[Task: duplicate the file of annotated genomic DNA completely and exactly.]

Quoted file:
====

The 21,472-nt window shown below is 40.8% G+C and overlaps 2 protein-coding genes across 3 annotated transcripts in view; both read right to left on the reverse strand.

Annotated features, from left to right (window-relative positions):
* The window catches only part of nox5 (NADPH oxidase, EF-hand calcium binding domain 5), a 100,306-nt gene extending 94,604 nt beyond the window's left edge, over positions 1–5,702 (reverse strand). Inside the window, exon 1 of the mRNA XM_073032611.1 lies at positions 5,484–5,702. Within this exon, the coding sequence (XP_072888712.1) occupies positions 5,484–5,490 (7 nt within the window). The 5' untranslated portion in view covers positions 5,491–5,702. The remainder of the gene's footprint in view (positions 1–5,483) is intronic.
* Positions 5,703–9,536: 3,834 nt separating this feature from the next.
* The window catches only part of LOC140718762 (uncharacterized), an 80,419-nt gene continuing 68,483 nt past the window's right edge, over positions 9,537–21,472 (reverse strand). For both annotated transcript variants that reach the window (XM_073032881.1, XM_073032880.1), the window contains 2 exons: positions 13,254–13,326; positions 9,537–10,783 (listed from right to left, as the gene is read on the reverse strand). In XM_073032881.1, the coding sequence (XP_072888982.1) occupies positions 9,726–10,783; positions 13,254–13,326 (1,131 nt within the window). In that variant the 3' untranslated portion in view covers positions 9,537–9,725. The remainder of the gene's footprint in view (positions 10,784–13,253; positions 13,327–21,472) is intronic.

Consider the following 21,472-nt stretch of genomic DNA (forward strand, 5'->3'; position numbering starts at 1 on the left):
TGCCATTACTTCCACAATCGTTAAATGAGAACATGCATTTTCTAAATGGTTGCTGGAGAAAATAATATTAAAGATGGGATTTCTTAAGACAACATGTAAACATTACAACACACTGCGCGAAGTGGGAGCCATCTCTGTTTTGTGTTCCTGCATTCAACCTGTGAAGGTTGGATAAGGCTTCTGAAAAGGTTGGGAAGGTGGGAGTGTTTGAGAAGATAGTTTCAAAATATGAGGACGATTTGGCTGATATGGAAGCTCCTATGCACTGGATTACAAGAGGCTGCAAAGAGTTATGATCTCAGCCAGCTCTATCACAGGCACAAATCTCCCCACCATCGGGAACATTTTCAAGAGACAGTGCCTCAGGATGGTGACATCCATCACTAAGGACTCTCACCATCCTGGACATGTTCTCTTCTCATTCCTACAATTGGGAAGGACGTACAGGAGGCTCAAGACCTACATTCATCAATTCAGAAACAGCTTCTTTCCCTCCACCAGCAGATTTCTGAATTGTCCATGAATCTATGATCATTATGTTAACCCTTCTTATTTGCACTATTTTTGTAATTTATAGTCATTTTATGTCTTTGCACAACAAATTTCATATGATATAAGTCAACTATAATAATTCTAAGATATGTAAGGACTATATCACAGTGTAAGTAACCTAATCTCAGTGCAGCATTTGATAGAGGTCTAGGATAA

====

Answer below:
The 21,472-nt window shown below is 40.8% G+C and overlaps 2 protein-coding genes across 3 annotated transcripts in view; both read right to left on the reverse strand.

Annotated features, from left to right (window-relative positions):
* The window catches only part of nox5 (NADPH oxidase, EF-hand calcium binding domain 5), a 100,306-nt gene extending 94,604 nt beyond the window's left edge, over positions 1–5,702 (reverse strand). Inside the window, exon 1 of the mRNA XM_073032611.1 lies at positions 5,484–5,702. Within this exon, the coding sequence (XP_072888712.1) occupies positions 5,484–5,490 (7 nt within the window). The 5' untranslated portion in view covers positions 5,491–5,702. The remainder of the gene's footprint in view (positions 1–5,483) is intronic.
* Positions 5,703–9,536: 3,834 nt separating this feature from the next.
* The window catches only part of LOC140718762 (uncharacterized), an 80,419-nt gene continuing 68,483 nt past the window's right edge, over positions 9,537–21,472 (reverse strand). For both annotated transcript variants that reach the window (XM_073032881.1, XM_073032880.1), the window contains 2 exons: positions 13,254–13,326; positions 9,537–10,783 (listed from right to left, as the gene is read on the reverse strand). In XM_073032881.1, the coding sequence (XP_072888982.1) occupies positions 9,726–10,783; positions 13,254–13,326 (1,131 nt within the window). In that variant the 3' untranslated portion in view covers positions 9,537–9,725. The remainder of the gene's footprint in view (positions 10,784–13,253; positions 13,327–21,472) is intronic.

Consider the following 21,472-nt stretch of genomic DNA (forward strand, 5'->3'; position numbering starts at 1 on the left):
TGCCATTACTTCCACAATCGTTAAATGAGAACATGCATTTTCTAAATGGTTGCTGGAGAAAATAATATTAAAGATGGGATTTCTTAAGACAACATGTAAACATTACAACACACTGCGCGAAGTGGGAGCCATCTCTGTTTTGTGTTCCTGCATTCAACCTGTGAAGGTTGGATAAGGCTTCTGAAAAGGTTGGGAAGGTGGGAGTGTTTGAGAAGATAGTTTCAAAATATGAGGACGATTTGGCTGATATGGAAGCTCCTATGCACTGGATTACAAGAGGCTGCAAAGAGTTATGATCTCAGCCAGCTCTATCACAGGCACAAATCTCCCCACCATCGGGAACATTTTCAAGAGACAGTGCCTCAGGATGGTGACATCCATCACTAAGGACTCTCACCATCCTGGACATGTTCTCTTCTCATTCCTACAATTGGGAAGGACGTACAGGAGGCTCAAGACCTACATTCATCAATTCAGAAACAGCTTCTTTCCCTCCACCAGCAGATTTCTGAATTGTCCATGAATCTATGATCATTATGTTAACCCTTCTTATTTGCACTATTTTTGTAATTTATAGTCATTTTATGTCTTTGCACAACAAATTTCATATGATATAAGTCAACTATAATAATTCTAAGATATGTAAGGACTATATCACAGTGTAAGTAACCTAATCTCAGTGCAGCATTTGATAGAGGTCTAGGATAA